Concert Reviews

Dave Wilson on The Bomb Factory and Other First Show Experiences

Until the recent "reunification" of [DARYL], if you've seen Dave Wilson at a show, he's either running sound for it or he's shooting it with his camera.

Wilson, someone who's toured with national acts as a soundman and has been a freelance photographer (even for this here establishment), has been going to Dallas-area shows since the mid-'80s. We had to ask him about his first show experiences, as an attendee, performer, soundman and photographer. And he brought up a place that is still beloved by many: The Bomb Factory

Read more after the jump.

What was the first show you ever saw? Were you with your parents? It's hard to pinpoint the first show. When I was a kid, my dad would take me out to various parks on the weekends and there were musicians who would play there. Some of it was impromptu busking, sometimes it was scheduled bands. Probably the first scheduled show I saw was the local musician Freddie White. He was a guitar player with a bit of a following. I probably saw him in '85 with my dad. The next year he went on to play at Self Aid, which Elvis Costello, Van Morrison and U2 headlined.

What was the first show you paid to see? That would probably have been The Sundays at The Bomb Factory in June of '93. I was living with my parents in Plano, so driving to Dallas was a road trip. I miss The Bomb Factory, it was always a fun time. I think The Sundays put on a really good show, too.

What's the worst show you've ever seen? I think there have been so many bad shows for me to pick out just one. As a sound guy, I get to see too many bands that aren't ready to be playing shows try to force their way through a set. I used to applaud people for having the nerve to get on a stage and show off their craft, but at some point you start to feel bad for a paying audience who have to witness a band that doesn't realize they're not worth the price of admission. Having said that, I see over a thousand shows a year, so my criteria of a good show may differ from the general public. In other words, what do I know?

What do you remember about the first [DARYL] show? I remember that the first show that we booked was an opening slot for Rainer Maria at Rubber Gloves. For a newly formed band, that would have been a daunting first show. Luckily, it ended up being our second show; we were added to a show at The Door with our good friends in the band Lewis. I remember that we had been practicing like crazy for so long that we were amped to play a show. We really brought that excitement to the stage and it was crazy and energetic. I played too hard and had bleeding fingers after the first couple of songs; the rest of the guys really cut loose too. It was a lot of fun, but was probably really sloppy. I think it helped us find a balance between putting on a performance and actually playing the parts of the song with some kind of coherence. The second show was a lot more restrained and sounded much better!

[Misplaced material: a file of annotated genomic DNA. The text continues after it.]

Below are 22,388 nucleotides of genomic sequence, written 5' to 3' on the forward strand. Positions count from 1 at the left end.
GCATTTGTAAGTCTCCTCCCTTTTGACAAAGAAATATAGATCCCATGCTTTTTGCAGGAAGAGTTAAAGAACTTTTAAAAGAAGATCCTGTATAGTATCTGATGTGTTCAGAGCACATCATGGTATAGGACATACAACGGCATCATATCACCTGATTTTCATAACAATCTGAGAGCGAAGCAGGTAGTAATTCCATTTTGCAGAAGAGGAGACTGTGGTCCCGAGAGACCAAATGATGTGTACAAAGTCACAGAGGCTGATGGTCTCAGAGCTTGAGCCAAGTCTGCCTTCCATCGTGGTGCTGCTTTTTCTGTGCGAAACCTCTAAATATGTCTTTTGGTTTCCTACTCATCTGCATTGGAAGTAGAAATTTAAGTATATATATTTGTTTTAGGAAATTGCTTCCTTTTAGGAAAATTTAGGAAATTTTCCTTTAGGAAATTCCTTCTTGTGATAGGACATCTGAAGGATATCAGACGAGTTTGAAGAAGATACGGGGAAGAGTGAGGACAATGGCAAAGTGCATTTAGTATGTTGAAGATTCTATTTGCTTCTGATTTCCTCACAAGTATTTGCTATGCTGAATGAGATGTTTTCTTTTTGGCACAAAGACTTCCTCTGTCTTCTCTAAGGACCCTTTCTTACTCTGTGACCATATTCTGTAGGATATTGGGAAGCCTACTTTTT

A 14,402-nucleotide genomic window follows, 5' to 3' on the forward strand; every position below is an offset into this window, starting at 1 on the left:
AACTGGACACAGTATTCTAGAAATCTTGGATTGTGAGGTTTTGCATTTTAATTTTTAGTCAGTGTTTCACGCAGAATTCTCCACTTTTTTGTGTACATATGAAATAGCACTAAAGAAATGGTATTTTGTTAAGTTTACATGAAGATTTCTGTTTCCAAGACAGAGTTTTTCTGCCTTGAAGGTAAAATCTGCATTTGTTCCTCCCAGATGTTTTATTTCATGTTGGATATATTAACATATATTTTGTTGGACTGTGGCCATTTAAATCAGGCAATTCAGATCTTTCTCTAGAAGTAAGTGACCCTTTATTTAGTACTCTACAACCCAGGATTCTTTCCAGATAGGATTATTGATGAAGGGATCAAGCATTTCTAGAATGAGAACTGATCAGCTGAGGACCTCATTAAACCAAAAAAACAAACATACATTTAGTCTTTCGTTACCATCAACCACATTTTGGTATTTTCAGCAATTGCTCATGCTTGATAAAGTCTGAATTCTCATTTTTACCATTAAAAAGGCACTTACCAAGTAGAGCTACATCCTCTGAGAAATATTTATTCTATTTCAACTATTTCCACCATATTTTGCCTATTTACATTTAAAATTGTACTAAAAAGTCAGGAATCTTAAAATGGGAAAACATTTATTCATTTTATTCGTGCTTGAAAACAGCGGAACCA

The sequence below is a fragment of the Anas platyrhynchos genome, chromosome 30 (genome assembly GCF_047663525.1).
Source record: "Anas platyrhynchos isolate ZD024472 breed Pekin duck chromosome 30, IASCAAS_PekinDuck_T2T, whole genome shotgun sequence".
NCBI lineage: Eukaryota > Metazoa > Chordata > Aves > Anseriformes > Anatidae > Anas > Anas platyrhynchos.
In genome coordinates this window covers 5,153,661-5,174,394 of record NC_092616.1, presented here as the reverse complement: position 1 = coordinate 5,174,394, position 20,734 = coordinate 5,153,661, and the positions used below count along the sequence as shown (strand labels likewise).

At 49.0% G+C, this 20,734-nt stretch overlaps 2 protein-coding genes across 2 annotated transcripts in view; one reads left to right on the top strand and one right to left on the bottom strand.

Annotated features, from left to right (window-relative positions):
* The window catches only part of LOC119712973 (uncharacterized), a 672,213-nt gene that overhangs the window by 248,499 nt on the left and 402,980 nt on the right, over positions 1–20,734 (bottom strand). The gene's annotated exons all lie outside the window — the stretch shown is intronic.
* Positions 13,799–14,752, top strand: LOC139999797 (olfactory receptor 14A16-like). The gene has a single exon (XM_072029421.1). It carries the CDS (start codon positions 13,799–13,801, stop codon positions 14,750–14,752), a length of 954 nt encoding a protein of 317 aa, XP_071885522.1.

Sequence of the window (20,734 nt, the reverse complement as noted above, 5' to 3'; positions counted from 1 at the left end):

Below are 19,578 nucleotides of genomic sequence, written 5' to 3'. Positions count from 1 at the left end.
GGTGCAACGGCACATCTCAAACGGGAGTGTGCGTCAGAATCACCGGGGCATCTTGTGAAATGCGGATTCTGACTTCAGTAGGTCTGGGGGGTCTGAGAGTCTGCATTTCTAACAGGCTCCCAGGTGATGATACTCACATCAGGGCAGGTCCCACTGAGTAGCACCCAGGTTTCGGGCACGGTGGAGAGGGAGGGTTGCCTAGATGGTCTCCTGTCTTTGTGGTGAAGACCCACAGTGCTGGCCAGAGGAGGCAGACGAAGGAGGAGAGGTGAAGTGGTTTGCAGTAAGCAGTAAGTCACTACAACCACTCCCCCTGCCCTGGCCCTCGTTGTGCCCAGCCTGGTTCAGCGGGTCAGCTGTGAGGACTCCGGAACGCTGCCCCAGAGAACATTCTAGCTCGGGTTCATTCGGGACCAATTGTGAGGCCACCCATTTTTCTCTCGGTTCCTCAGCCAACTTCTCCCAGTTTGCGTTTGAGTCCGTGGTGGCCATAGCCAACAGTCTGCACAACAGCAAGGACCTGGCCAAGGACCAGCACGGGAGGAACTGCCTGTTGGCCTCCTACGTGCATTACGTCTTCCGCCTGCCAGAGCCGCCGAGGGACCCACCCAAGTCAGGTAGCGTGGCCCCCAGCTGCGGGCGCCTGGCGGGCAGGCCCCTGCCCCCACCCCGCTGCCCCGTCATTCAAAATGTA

Since you've done a lot of work as a soundman, what do you remember about the first time you ran sound? I went to school for audio engineering, and the first time I ran sound was for live performances at the college. Live sound and studio sound are somewhat similar, but have very different approaches. Having to mix everything correctly on the fly as songs are being played can be daunting when you're used to being able to rewind and start over in the studio. I was lucky to be doing both at the same time. I remember setting up the PA for a singer-songwriter for the first time and being really happy when everything was plugged in to the right place and actually made noise. There's been that moment of relief at every show since.

On a related note, what do you remember about the first show you professionally shot? I think I had been shooting shows as a personal project for a while before I was paid for some photos I had already taken. As such, I don't remember which show it was that I was first paid for. I'm not really known for shooting shows, and it's only recently that I've been asked to shoot a show that I wouldn't normally go to anyway. In fact, shooting the Warped Tour this year for the Observer may have been the first such show.

KEEP THE DALLAS OBSERVER FREE... Since we started the Dallas Observer, it has been defined as the free, independent voice of Dallas, and we'd like to keep it that way. With local media under siege, it's more important than ever for us to rally support behind funding our local journalism. You can help by participating in our "I Support" program, allowing us to keep offering readers access to our incisive coverage of local news, food and culture with no paywalls.
Eric Grubbs is a Dallas-based writer who has published two books, Post: A Look at the Influence of Post-Hardcore 1985-2007 and When We Were the Kids. His writing has been featured in Punk Planet, Popdose, Fort Worth Weekly, The Dentonite and LA Weekly. He supports Manchester City and will never root for Manchester United.
Contact: Eric Grubbs